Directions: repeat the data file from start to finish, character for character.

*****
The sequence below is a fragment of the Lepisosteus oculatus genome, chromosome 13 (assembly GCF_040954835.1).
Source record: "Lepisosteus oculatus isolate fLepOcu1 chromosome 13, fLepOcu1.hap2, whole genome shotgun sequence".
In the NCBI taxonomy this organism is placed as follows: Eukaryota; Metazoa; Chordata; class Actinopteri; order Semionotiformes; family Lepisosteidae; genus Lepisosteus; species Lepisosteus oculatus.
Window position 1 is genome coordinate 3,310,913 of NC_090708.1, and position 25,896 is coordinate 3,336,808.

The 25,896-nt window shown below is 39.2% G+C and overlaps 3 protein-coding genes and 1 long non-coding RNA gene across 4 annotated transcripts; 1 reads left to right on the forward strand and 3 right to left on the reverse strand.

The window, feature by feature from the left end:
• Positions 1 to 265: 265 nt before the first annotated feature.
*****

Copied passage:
The sequence below is a fragment of the Lepisosteus oculatus genome, chromosome 13 (assembly GCF_040954835.1).
Source record: "Lepisosteus oculatus isolate fLepOcu1 chromosome 13, fLepOcu1.hap2, whole genome shotgun sequence".
In the NCBI taxonomy this organism is placed as follows: Eukaryota; Metazoa; Chordata; class Actinopteri; order Semionotiformes; family Lepisosteidae; genus Lepisosteus; species Lepisosteus oculatus.
Window position 1 is genome coordinate 3,310,913 of NC_090708.1, and position 25,896 is coordinate 3,336,808.

The 25,896-nt window shown below is 39.2% G+C and overlaps 3 protein-coding genes and 1 long non-coding RNA gene across 4 annotated transcripts; 1 reads left to right on the forward strand and 3 right to left on the reverse strand.

The window, feature by feature from the left end:
• Positions 1 to 265: 265 nt before the first annotated feature.